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Could Soda Tax Fill Budget Hole?

Republican lawmakers have vowed to close the budget hole without a new tax. But that hasn’t stopped Sen. Eddie Lucio, D-Brownsville, from proposing a penny per ounce tax on soft drinks.

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Republican lawmakers have vowed to close the budget hole without a new tax. But that hasn’t stopped Sen. Eddie Lucio Jr., D-Brownsville, from proposing a penny per ounce tax on soft drinks.

At a Senate Finance hearing this morning, he suggested his measure could bring in billions of dollars to the state, while curbing consumption of sugary drinks linked to childhood obesity and diabetes.

“I have become convinced we cannot cut our way out of the financial hole we find ourselves in without devastating the services millions of Texans rely upon,” he said.

But while public health experts testified that the measure would dramatically curb the purchase of soft drinks, and limit the calories and caffeine young people consume, representatives from the beverage industry questioned the data, and said there’s no simple solution to the obesity epidemic.

“Common sense tells us, and science proves, that taxes don’t necessarily make people healthier,” said Bill McManus, director of government affairs for the American Beverage Association. “Making smart, educated decisions about diet and exercise do that.”

According to the Legislative Budget Board, SB 1004 would bring in more than $1 billion in the next biennium. Lucio said it would also likely curb consumption; studies show when soda prices rise by 10 percent, he said, consumption drops 8 percent. 

Steve Kelder, an epidemiologist with the University of Texas School of Public Health, said in the quantities sodas are being consumed, they’re “making our children sick.” Even daily consumption of diet soda has been linked to heightened risks of diabetes and obesity, Kelder said. “It’s reasonable to estimate a penny per ounce tax could reduce consumption by about 20 percent, and possibly more,” he said. “It might reduce the average person’s consumption by 10 gallons per year.”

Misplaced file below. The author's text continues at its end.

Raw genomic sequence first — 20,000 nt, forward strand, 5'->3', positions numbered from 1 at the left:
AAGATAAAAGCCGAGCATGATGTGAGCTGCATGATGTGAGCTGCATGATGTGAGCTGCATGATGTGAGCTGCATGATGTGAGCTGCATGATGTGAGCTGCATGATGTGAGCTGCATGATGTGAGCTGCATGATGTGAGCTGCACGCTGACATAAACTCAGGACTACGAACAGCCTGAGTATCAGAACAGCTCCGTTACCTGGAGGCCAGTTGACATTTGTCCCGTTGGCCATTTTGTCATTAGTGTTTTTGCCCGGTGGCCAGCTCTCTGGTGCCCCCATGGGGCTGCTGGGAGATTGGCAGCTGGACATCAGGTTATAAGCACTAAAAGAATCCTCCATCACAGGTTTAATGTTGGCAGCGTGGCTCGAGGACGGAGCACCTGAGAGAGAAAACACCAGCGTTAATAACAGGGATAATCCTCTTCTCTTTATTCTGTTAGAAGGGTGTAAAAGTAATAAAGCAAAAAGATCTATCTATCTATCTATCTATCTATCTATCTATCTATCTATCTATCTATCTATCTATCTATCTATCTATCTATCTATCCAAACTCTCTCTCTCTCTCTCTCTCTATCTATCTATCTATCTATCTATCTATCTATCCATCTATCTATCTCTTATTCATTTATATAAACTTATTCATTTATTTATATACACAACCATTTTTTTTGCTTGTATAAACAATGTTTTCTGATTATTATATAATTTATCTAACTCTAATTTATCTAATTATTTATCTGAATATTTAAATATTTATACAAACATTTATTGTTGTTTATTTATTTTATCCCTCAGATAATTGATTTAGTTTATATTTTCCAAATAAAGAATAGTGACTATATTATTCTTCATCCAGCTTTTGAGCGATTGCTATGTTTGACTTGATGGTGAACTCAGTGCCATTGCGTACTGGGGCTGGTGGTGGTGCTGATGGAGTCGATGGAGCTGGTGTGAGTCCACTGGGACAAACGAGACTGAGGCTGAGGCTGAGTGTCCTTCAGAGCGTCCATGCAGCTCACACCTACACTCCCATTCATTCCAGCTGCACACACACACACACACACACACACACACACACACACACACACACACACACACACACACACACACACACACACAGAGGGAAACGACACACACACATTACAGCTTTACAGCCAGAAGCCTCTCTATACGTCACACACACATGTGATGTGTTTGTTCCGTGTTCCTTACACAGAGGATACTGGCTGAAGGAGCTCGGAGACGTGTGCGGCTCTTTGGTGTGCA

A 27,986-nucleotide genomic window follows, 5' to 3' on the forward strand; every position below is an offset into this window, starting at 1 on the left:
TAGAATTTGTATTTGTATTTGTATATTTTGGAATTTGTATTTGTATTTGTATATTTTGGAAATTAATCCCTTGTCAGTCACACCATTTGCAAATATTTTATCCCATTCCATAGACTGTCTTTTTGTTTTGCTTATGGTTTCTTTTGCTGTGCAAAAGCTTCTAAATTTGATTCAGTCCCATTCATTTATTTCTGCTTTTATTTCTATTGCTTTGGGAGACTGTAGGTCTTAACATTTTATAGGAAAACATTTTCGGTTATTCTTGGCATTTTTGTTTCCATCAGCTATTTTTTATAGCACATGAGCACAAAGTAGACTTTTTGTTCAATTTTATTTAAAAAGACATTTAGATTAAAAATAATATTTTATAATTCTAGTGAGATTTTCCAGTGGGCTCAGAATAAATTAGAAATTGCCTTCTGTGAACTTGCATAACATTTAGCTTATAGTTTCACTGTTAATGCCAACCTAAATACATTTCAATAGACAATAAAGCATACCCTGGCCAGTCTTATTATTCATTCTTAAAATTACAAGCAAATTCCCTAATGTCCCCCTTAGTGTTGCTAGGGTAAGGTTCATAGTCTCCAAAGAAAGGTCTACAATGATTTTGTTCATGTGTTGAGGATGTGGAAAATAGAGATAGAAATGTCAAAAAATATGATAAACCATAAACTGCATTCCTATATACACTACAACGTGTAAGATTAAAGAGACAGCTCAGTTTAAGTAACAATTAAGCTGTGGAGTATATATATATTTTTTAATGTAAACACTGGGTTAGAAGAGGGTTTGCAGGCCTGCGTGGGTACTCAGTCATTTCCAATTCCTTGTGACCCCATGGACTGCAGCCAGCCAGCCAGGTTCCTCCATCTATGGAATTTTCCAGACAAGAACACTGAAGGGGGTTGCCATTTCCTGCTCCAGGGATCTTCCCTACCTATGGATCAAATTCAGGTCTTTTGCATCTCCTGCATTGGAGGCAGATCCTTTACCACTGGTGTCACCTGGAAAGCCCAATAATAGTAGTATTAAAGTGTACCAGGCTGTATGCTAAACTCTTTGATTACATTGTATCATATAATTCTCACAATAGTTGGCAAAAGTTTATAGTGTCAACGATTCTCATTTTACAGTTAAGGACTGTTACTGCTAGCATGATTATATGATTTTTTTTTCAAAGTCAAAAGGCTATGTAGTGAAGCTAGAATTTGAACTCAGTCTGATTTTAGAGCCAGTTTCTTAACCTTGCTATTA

Alfred McAlister, a professor of behavioral sciences at UT’s School of Public Health, said while a soda tax would in theory be regressive — hitting hardest those in the lowest socioeconomic groups — its revenue would go to help those who need it most. “The soda tax won’t be [regressive] if the funds are used in ways that help people on the lower end of the income spectrum,” he said.

But McManus said there are other solutions than a tax to curbing consumption of sugary drinks, and that beverage companies have gone to greater lengths to provide a variety of sugar free options. And Royce Poinsett, an attorney representing the National Association of Theater Owners in Texas, argued that while all taxes are unpopular, “this tax is particularly unpopular.” He said there’s no direct evidence showing that a “tax on soda beverage would make people healthier.”

Lucio said he knows firsthand how unpopular such a tax could be. “I’m having trouble getting support from my grandchildren,” he said. “But I think in the long run, they’d rather have the money to keep paying teachers.” 

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